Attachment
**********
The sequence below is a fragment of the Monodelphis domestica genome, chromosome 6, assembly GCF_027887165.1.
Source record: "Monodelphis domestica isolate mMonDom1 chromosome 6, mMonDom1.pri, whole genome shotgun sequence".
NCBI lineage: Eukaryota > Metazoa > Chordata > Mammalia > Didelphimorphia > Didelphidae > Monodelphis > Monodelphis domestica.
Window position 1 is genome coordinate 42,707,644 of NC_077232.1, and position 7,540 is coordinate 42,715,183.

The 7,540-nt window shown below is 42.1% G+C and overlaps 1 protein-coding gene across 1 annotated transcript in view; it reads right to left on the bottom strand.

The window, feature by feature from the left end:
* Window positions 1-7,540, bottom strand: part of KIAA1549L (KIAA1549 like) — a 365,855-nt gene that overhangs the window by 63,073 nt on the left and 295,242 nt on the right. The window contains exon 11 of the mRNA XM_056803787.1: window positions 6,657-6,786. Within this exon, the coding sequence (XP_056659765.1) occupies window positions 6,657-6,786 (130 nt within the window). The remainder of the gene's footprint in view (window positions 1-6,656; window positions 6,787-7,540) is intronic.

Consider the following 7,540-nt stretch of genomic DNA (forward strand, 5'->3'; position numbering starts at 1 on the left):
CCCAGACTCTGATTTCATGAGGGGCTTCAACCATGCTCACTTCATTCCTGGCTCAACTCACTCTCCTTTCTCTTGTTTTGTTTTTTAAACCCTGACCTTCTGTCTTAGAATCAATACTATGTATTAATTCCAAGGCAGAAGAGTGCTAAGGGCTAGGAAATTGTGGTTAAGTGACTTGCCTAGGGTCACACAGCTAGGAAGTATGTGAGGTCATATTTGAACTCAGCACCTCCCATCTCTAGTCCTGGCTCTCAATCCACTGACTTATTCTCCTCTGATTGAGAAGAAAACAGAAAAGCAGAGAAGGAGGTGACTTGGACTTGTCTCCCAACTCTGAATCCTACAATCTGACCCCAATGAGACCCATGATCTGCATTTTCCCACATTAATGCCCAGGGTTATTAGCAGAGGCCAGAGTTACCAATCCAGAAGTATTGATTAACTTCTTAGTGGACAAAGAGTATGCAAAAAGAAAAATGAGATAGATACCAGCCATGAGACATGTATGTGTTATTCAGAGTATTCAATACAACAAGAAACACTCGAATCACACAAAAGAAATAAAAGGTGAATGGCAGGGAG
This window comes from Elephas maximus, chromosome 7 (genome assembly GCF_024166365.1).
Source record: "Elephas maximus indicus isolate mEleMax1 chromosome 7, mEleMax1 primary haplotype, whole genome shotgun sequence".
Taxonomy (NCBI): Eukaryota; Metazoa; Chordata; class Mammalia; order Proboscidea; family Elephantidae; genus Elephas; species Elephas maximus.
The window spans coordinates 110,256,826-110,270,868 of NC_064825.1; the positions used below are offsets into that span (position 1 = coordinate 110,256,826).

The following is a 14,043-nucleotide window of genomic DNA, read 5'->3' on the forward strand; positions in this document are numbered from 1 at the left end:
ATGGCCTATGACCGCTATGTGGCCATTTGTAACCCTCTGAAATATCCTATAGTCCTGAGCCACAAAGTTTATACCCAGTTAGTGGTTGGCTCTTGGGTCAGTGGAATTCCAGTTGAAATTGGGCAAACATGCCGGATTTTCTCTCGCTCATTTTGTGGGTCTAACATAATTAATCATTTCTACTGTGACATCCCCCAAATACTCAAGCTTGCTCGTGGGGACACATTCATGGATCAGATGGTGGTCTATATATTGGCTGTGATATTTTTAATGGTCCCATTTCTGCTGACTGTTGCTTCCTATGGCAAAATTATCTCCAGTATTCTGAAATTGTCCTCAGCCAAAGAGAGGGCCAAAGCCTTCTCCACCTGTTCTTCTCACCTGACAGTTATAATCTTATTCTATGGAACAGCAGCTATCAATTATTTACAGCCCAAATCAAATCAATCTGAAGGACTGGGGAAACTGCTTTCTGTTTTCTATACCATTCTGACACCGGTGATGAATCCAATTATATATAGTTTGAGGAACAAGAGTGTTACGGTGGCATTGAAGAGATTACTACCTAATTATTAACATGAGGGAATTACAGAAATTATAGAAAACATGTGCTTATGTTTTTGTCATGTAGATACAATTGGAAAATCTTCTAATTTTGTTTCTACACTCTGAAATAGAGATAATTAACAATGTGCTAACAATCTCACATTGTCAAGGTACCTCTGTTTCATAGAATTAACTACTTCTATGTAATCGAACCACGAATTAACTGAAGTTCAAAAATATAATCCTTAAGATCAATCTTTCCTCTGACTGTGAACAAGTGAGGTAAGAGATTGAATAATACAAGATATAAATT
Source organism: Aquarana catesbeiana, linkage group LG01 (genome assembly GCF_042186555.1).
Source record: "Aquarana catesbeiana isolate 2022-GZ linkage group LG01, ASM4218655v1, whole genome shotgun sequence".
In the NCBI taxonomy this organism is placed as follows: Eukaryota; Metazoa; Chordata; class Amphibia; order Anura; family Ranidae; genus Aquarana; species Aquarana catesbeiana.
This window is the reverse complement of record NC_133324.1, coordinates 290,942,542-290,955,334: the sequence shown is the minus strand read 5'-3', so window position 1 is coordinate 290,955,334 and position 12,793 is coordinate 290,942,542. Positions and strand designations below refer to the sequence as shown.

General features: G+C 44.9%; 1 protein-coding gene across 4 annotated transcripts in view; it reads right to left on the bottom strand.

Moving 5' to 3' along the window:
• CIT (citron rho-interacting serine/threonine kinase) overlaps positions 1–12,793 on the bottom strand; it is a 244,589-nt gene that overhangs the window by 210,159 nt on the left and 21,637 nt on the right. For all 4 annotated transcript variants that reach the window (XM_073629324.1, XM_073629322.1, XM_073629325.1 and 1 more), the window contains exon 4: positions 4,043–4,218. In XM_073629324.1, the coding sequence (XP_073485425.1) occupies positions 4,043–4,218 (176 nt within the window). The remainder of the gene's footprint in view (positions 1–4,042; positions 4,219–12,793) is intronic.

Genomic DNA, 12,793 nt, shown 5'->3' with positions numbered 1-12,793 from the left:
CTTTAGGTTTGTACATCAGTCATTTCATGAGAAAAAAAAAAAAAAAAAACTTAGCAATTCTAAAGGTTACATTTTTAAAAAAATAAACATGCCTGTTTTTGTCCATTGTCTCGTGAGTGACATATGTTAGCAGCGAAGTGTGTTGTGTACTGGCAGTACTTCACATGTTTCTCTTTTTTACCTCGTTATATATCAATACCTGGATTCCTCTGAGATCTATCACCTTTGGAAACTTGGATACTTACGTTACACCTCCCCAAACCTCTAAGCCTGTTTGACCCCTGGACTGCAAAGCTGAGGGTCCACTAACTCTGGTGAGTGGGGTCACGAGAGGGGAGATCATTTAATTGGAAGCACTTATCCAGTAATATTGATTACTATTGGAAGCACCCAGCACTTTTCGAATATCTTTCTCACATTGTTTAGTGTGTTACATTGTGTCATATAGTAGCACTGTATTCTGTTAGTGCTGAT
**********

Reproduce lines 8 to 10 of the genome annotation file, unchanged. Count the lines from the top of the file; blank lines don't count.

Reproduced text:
Consider the following 7,540-nt stretch of genomic DNA (forward strand, 5'->3'; position numbering starts at 1 on the left):
CCCAGACTCTGATTTCATGAGGGGCTTCAACCATGCTCACTTCATTCCTGGCTCAACTCACTCTCCTTTCTCTTGTTTTGTTTTTTAAACCCTGACCTTCTGTCTTAGAATCAATACTATGTATTAATTCCAAGGCAGAAGAGTGCTAAGGGCTAGGAAATTGTGGTTAAGTGACTTGCCTAGGGTCACACAGCTAGGAAGTATGTGAGGTCATATTTGAACTCAGCACCTCCCATCTCTAGTCCTGGCTCTCAATCCACTGACTTATTCTCCTCTGATTGAGAAGAAAACAGAAAAGCAGAGAAGGAGGTGACTTGGACTTGTCTCCCAACTCTGAATCCTACAATCTGACCCCAATGAGACCCATGATCTGCATTTTCCCACATTAATGCCCAGGGTTATTAGCAGAGGCCAGAGTTACCAATCCAGAAGTATTGATTAACTTCTTAGTGGACAAAGAGTATGCAAAAAGAAAAATGAGATAGATACCAGCCATGAGACATGTATGTGTTATTCAGAGTATTCAATACAACAAGAAACACTCGAATCACACAAAAGAAATAAAAGGTGAATGGCAGGGAG
This window comes from Elephas maximus, chromosome 7 (genome assembly GCF_024166365.1).